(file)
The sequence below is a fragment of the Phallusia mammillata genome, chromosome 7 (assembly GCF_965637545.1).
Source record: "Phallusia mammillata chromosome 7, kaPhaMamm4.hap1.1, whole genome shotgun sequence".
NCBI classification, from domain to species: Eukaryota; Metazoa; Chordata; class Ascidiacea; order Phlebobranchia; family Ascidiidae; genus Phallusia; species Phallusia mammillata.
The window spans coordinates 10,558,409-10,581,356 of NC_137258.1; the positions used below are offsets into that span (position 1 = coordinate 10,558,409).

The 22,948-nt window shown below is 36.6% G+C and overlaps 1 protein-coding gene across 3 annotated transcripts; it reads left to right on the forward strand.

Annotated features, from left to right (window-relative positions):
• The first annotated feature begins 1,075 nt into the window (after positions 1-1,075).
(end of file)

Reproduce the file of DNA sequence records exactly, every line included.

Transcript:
The sequence below is a fragment of the Phallusia mammillata genome, chromosome 7 (assembly GCF_965637545.1).
Source record: "Phallusia mammillata chromosome 7, kaPhaMamm4.hap1.1, whole genome shotgun sequence".
NCBI classification, from domain to species: Eukaryota; Metazoa; Chordata; class Ascidiacea; order Phlebobranchia; family Ascidiidae; genus Phallusia; species Phallusia mammillata.
The window spans coordinates 10,558,409-10,581,356 of NC_137258.1; the positions used below are offsets into that span (position 1 = coordinate 10,558,409).

The 22,948-nt window shown below is 36.6% G+C and overlaps 1 protein-coding gene across 3 annotated transcripts; it reads left to right on the forward strand.

Annotated features, from left to right (window-relative positions):
• The first annotated feature begins 1,075 nt into the window (after positions 1-1,075).